• I highly recommend taking this same route and applying it to your LinkedIn Recommendations.

  • Reminder, be careful and be honest! You don't want to hand over a recommendation that has  too much fluff or is not in line with the views of the recommender.

Again, here is my example of a message that includes a recommendation request and the recommendation itself:

“Dear Dave, Hope all is well! I was wondering if you could write a short recommendation for me to put on my LinkedIn profile. Great recommendations include direct examples of benefits and results I brought to (company name). Since I want to make it as easy as possible for you, below is a potential draft of your recommendation. Please feel free to edit or write your own as you see fit. 'Working with Kolby was a very positive and productive experience. His attention to detail and job focus allowed our team to deploy our largest rollout to date. We have utilized Kolby’s communication and implementation practices and have seen team productivity increase over the last year. Without Kolby, we may still be in the middle of deployment and drowning in our own email inboxes.' Thanks in advance! Kolby”

3) Not Every Connection Is Created Equal

  • Do not ask for a recommendation from every single person in your network.

  • Sending a generic, mass message to all of your contacts requesting a recommendation will do more harm than good. These kind of impersonal, wide-net requests will most likely end up in the Trash, and may even get you blocked by that person on LinkedIn.

  • Only ask those connections who have first hand knowledge of your professional experience to recommend you. They are more likely to write a more powerful than some stranger guessing about what you were good at on the job.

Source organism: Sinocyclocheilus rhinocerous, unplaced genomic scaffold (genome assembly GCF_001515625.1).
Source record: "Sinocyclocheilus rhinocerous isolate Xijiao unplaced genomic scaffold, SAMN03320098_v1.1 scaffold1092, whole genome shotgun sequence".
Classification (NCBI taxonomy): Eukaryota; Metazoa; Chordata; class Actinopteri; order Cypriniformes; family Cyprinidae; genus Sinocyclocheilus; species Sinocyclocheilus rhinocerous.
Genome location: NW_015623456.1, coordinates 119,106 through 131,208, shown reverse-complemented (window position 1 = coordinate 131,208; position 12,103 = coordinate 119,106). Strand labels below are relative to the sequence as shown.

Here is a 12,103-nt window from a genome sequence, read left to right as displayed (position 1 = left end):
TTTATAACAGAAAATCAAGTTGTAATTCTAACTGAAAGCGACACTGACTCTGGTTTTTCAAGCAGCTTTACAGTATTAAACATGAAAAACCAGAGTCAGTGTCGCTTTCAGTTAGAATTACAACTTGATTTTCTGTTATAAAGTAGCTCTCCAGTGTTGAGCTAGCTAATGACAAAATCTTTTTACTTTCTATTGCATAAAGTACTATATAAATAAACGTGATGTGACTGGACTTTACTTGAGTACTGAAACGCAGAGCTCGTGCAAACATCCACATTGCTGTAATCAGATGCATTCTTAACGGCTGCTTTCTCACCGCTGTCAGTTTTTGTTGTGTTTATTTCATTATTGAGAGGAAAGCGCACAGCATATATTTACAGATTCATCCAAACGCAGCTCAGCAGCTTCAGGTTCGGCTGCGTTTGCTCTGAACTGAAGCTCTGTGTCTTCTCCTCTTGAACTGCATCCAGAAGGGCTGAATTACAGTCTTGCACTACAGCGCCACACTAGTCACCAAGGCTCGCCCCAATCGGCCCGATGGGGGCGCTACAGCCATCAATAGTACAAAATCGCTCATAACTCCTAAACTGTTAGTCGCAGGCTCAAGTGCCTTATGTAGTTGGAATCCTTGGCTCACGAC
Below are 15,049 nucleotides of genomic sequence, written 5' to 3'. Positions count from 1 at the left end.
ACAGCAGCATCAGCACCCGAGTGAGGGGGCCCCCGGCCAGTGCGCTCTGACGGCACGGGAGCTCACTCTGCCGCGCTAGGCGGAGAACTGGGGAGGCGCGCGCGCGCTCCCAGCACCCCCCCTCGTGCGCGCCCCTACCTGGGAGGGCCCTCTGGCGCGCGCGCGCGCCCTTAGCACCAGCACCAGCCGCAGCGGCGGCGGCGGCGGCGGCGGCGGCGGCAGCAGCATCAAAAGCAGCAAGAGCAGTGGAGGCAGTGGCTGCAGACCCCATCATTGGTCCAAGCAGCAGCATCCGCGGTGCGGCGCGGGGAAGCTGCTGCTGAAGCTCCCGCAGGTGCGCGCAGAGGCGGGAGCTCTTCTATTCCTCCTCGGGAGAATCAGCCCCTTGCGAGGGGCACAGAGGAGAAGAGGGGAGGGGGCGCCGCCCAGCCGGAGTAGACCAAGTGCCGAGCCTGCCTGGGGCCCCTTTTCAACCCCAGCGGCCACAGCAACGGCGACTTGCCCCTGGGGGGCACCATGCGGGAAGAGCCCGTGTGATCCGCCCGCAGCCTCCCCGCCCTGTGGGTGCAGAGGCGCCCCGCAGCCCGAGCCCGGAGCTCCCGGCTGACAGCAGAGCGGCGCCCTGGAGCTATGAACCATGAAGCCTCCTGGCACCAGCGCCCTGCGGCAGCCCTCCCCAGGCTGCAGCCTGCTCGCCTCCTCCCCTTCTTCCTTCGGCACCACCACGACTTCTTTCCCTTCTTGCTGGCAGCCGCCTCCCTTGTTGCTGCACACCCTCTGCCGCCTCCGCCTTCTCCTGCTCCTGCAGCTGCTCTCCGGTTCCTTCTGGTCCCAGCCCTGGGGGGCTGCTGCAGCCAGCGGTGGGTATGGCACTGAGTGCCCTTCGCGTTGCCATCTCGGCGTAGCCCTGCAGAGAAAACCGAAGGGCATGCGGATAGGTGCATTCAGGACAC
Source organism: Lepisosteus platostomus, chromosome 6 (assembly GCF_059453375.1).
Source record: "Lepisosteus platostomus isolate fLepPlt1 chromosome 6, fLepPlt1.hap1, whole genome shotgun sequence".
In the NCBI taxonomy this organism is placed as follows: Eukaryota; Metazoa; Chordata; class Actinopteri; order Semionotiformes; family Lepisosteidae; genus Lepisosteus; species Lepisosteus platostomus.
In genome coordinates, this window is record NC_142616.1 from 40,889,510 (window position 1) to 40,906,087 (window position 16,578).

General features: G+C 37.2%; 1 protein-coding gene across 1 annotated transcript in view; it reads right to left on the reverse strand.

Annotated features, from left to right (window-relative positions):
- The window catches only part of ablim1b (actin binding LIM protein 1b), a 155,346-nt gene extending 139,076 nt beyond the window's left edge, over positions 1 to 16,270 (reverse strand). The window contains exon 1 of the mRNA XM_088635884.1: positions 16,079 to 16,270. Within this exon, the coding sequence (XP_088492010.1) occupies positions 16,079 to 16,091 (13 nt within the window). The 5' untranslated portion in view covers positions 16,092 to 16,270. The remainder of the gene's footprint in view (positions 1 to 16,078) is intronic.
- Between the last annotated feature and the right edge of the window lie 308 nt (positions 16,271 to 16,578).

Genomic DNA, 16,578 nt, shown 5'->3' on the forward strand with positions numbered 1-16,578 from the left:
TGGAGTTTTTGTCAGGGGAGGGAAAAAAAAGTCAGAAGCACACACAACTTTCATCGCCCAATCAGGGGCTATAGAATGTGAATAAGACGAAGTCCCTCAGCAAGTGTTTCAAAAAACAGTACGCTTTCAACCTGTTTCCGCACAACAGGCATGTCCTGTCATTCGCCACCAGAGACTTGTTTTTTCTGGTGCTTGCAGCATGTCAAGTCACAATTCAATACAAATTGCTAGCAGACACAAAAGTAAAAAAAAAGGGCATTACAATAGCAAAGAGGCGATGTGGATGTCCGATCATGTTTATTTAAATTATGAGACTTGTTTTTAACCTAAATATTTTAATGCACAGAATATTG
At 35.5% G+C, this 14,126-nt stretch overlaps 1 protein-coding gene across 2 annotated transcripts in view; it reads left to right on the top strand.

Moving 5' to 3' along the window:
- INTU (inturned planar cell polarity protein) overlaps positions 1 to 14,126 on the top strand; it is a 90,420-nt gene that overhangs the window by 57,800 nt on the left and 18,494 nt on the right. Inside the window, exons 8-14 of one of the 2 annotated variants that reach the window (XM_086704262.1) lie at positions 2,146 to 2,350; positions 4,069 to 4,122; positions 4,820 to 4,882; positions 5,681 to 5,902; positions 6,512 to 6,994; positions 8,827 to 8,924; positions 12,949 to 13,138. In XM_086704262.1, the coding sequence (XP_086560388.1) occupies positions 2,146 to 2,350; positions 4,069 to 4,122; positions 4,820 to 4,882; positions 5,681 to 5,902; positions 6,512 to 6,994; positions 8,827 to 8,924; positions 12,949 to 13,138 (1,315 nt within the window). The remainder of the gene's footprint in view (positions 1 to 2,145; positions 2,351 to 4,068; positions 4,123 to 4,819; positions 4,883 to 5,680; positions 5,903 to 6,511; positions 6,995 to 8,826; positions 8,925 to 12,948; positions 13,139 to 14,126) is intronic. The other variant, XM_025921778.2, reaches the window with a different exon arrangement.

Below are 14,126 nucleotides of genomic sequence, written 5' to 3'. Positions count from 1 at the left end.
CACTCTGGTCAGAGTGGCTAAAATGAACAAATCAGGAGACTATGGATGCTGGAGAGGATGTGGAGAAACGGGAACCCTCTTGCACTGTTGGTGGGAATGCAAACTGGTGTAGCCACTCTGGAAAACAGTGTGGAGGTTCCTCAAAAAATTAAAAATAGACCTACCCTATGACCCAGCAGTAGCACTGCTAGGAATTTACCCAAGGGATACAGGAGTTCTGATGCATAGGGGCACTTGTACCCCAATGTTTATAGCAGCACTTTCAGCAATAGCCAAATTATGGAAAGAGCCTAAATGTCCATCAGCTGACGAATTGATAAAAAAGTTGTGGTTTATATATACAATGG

4) Don't Forget To Follow Up

  • Just like any favor, make sure you follow up and thank whoever was nice enough to give you a recommendation.  Whether it’s a LinkedIn Message, email or phone call, going that extra mile to acknowledge your recommender shows your true gratitude.


    Thanks for stopping by! 

    If you like that you are reading, share it!

    Facebook Twitter Email

    Sign Up For The Job Huntr NewsLetter Now

    For Exclusive Content Not Featured On The Blog!

    We respect your email privacy

    Email Marketing by AWeber

    "Chasing Meaning is More Important than Avoiding Stress

    I came across this TED Talk by Kelly McGonigal, a Stanford University psychologist. 


    She speaks on something we all have to face, whether we like it or not, Stress.  

    She states that the power of stress is only as strong as an individual chooses it to be.  

    Her most power statement comes toward the end of her 14 minute talk, but is well worth the wait.  

    Sign Up For The Job Huntr NewsLetter Now

    For Exclusive Content Not Featured On The Blog!

    We respect your email privacy

    Email Marketing by AWeber

    Top 7 Reasons Why Teens Should Join LinkedIn

    Recently, LinkedIn started allowing people ages 14+ to join and create profiles on their website. 

    Coupled with todays launch of "Official University Pages", LinkedIn has opened itself up to become the go-to resource for students looking to research, connect and ultimately choose where they may end up for college. 

    But on top of these obvious reasons for young people, ages 14-18, to join LinkedIn, there are a few that may have some greater and more long-term effects.

    And here are my Top 7 Reasons Why Teens Should Join LinkedIn (in no particular order):



    1) Increase Search Engine Appeal

    LinkedIn pages, including individual profile pages, tend to rank higher than other results when performing full name searches. Go ahead and do it now, search for your name, or even better, the name of someone you knew in high school. Most likely you will find their Facebook profile, Youtube page, and maybe some random news article with their name in it. If they had a LinkedIn profile, it would most likely appear near the top, if not be the top result of their Google search. Future employers and schools (and roommates and girlfriends for that matter) are Googling, so make sure they see the best side of your kid brother/sister.